Nicolae Hent, a yellow cab driver who has been a vocal advocate for the industry, said he estimates the bulk of drivers are earning less than half of what they used to, once total hours are factored in.
Hent said Uber and Lyft — which never had to buy pricey medallions — have a leg up on the market. He thinks the city violated what he described as an “exclusive contract” with medallion owners.
“Competition is good for customers, but you cannot let someone come into business with free licences,” said Hent. “If they have a free license, I should have a free license.”
Uber And Lyft Drivers Slow Down NYC Traffic To Protest App Changes
Traffic was backed up on the Brooklyn Bridge and FDR Drive on Tuesday when hundreds of Uber and Lyft drivers conducted a “slow vehicle procession” toward Gracie Mansion to protest new changes to the companies’ apps. Drivers are arguing that the companies are preventing them from earning a living—and want the Mayor and City Council to step in.
According to the Independent Drivers Guild, “Starting on Tuesday Uber will enact new policies to kick drivers off the apps between trips and in areas of lower demand in order to avoid paying drivers as required by New York City’s pay regulations. Lyft enacted a similar policy earlier this summer to protests from the Drivers Guild. The New York City Taxi and Limousine Commission has failed to take action, so the Drivers Guild is calling for the Mayor and City Council to stop the apps from violating the pay rules in an attempt to scam drivers out of fair pay.”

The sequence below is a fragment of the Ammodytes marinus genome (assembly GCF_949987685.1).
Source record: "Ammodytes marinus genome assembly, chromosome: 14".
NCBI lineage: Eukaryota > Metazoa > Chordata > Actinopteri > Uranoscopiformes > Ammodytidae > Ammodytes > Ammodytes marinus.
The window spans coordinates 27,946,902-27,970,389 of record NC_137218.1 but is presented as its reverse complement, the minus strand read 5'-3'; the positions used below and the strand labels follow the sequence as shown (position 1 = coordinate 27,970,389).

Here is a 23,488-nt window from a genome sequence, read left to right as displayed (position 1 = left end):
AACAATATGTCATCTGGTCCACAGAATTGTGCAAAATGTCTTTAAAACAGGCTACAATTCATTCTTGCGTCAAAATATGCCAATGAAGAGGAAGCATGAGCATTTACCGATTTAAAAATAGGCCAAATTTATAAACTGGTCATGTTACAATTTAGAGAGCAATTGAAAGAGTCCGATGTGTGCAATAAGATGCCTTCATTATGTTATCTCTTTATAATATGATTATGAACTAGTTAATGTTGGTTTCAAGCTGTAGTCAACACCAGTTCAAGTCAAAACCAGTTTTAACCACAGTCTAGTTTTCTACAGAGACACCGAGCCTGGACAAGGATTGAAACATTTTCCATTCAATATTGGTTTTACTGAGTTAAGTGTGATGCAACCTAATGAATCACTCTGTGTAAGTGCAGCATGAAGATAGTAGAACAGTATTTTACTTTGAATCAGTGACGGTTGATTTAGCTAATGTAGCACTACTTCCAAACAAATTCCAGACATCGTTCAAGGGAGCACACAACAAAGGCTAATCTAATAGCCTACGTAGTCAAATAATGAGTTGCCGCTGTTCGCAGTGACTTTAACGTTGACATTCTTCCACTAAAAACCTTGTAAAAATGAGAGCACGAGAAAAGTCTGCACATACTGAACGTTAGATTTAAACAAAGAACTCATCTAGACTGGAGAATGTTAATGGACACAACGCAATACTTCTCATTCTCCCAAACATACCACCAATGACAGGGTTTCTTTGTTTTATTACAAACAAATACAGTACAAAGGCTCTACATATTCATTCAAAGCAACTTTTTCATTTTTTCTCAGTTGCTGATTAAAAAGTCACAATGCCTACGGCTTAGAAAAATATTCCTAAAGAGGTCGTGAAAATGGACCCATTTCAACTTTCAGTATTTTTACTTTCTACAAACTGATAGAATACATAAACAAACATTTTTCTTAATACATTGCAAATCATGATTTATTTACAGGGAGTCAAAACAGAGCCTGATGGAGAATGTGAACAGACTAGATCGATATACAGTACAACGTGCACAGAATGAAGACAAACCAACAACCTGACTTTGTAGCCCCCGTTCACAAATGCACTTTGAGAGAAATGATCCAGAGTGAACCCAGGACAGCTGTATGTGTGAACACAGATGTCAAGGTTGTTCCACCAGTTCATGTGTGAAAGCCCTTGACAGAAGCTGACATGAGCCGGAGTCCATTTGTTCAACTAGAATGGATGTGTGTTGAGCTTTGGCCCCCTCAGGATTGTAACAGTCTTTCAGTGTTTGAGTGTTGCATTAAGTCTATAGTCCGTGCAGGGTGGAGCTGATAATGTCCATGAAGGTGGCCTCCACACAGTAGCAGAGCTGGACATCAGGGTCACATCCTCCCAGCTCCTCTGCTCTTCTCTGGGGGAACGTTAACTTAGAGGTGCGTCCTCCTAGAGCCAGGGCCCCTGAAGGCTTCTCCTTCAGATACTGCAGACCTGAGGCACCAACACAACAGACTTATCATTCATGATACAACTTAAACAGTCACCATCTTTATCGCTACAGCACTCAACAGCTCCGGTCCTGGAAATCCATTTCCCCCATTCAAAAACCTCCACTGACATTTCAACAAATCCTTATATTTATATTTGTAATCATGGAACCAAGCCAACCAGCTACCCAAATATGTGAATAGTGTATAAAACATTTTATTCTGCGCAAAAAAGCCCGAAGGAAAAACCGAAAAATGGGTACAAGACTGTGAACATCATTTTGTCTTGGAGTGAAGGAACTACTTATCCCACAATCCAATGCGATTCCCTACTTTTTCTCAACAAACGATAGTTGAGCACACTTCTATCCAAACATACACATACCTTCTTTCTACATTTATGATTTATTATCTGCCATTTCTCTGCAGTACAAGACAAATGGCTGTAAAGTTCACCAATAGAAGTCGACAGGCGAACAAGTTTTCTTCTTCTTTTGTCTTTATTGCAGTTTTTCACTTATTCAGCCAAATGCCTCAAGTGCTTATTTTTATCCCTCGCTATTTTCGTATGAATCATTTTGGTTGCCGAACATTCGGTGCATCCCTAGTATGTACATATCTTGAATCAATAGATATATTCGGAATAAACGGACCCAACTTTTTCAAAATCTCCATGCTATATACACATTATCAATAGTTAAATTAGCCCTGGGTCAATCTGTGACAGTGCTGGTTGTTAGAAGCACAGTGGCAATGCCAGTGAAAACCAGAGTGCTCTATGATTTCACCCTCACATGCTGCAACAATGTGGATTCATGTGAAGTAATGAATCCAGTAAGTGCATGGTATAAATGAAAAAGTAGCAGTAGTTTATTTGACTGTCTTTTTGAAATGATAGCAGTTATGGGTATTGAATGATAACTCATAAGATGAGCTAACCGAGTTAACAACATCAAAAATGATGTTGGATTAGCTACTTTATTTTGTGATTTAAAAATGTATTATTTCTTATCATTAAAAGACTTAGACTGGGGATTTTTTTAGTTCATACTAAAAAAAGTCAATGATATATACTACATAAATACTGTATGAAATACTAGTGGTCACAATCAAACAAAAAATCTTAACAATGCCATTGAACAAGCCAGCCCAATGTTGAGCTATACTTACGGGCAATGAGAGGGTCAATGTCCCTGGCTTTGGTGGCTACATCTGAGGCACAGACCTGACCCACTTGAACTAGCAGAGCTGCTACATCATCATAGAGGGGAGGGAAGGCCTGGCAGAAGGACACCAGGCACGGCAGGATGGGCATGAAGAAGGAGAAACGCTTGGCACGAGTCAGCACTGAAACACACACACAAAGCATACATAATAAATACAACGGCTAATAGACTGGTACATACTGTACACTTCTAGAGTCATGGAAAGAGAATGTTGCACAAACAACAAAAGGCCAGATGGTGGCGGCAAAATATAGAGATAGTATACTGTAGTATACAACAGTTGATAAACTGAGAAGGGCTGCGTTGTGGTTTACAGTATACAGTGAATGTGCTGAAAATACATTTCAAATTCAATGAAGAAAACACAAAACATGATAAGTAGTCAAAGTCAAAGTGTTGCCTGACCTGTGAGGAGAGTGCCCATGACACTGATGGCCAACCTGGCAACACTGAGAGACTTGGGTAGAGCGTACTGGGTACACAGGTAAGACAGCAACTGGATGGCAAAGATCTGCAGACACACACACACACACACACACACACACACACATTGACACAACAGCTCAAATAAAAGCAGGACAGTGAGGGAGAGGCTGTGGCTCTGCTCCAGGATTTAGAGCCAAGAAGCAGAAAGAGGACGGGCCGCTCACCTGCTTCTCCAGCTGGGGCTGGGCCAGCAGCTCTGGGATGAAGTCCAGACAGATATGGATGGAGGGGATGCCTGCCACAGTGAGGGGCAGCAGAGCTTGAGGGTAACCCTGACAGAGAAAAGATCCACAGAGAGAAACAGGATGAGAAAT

In June, Lyft changed its policy to comply with minimum-wage laws. As Crain’s explained it, “The new payment formula looks at how much of the time a driver cruises with an empty car. The more cruising a driver does, the more fare revenue the app-based company needs to share to ensure the driver makes at least $17 an hour after expenses. App-based services with a high ‘utilization rate’—meaning their drivers are ferrying passengers nearly 60% of the time—can contribute less to the driver’s pay. To reduce congestion in Midtown the Taxi and Limousine Commission wants fewer empty cars.”